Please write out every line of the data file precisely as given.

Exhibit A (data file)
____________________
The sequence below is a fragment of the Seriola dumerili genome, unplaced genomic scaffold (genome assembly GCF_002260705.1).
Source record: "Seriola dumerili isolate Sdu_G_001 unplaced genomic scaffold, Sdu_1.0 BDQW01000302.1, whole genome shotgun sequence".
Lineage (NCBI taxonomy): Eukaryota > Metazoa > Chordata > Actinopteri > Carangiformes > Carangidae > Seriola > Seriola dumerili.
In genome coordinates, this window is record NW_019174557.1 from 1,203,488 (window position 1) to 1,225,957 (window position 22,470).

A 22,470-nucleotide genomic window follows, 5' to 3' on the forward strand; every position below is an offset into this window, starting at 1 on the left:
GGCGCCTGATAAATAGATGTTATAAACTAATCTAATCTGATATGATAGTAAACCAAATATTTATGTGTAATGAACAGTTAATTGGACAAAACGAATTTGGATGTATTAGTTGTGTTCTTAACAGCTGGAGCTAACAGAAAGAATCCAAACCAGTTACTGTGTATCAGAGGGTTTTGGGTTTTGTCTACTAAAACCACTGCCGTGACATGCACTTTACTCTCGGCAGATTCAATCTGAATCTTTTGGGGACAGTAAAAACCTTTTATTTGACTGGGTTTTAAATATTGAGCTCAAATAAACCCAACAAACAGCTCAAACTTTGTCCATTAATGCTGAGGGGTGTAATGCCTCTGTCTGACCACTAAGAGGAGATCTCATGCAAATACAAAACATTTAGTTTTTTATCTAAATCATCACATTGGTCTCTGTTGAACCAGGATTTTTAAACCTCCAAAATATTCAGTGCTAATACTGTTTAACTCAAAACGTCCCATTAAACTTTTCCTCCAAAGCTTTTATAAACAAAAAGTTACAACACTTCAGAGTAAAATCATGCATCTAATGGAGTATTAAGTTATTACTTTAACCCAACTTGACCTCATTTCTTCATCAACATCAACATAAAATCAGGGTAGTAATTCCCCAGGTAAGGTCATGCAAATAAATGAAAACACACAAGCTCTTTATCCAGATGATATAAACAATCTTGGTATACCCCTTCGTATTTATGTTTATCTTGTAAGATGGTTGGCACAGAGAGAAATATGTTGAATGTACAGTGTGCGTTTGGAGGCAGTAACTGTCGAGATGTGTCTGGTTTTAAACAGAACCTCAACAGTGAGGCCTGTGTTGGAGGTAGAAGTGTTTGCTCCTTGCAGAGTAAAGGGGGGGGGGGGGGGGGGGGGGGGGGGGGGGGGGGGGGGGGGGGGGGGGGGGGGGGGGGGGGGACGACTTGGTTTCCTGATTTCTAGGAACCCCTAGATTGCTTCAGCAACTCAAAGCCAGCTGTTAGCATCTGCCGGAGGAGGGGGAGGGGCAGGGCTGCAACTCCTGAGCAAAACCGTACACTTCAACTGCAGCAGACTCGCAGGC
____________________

The sequence below is a fragment of the Seriola dumerili genome, unplaced genomic scaffold (genome assembly GCF_002260705.1).
Source record: "Seriola dumerili isolate Sdu_G_001 unplaced genomic scaffold, Sdu_1.0 BDQW01000302.1, whole genome shotgun sequence".
Lineage (NCBI taxonomy): Eukaryota > Metazoa > Chordata > Actinopteri > Carangiformes > Carangidae > Seriola > Seriola dumerili.
In genome coordinates, this window is record NW_019174557.1 from 1,203,488 (window position 1) to 1,225,957 (window position 22,470).

A 22,470-nucleotide genomic window follows, 5' to 3' on the forward strand; every position below is an offset into this window, starting at 1 on the left:
GGCGCCTGATAAATAGATGTTATAAACTAATCTAATCTGATATGATAGTAAACCAAATATTTATGTGTAATGAACAGTTAATTGGACAAAACGAATTTGGATGTATTAGTTGTGTTCTTAACAGCTGGAGCTAACAGAAAGAATCCAAACCAGTTACTGTGTATCAGAGGGTTTTGGGTTTTGTCTACTAAAACCACTGCCGTGACATGCACTTTACTCTCGGCAGATTCAATCTGAATCTTTTGGGGACAGTAAAAACCTTTTATTTGACTGGGTTTTAAATATTGAGCTCAAATAAACCCAACAAACAGCTCAAACTTTGTCCATTAATGCTGAGGGGTGTAATGCCTCTGTCTGACCACTAAGAGGAGATCTCATGCAAATACAAAACATTTAGTTTTTTATCTAAATCATCACATTGGTCTCTGTTGAACCAGGATTTTTAAACCTCCAAAATATTCAGTGCTAATACTGTTTAACTCAAAACGTCCCATTAAACTTTTCCTCCAAAGCTTTTATAAACAAAAAGTTACAACACTTCAGAGTAAAATCATGCATCTAATGGAGTATTAAGTTATTACTTTAACCCAACTTGACCTCATTTCTTCATCAACATCAACATAAAATCAGGGTAGTAATTCCCCAGGTAAGGTCATGCAAATAAATGAAAACACACAAGCTCTTTATCCAGATGATATAAACAATCTTGGTATACCCCTTCGTATTTATGTTTATCTTGTAAGATGGTTGGCACAGAGAGAAATATGTTGAATGTACAGTGTGCGTTTGGAGGCAGTAACTGTCGAGATGTGTCTGGTTTTAAACAGAACCTCAACAGTGAGGCCTGTGTTGGAGGTAGAAGTGTTTGCTCCTTGCAGAGTAAAGGGGGGGGGGGGGGGGGGGGGGGGGGGGGGGGGGGGGGGGGGGGGGGGGGGGGGGGGGGGGGGACGACTTGGTTTCCTGATTTCTAGGAACCCCTAGATTGCTTCAGCAACTCAAAGCCAGCTGTTAGCATCTGCCGGAGGAGGGGGAGGGGCAGGGCTGCAACTCCTGAGCAAAACCGTACACTTCAACTGCAGCAGACTCGCAGGC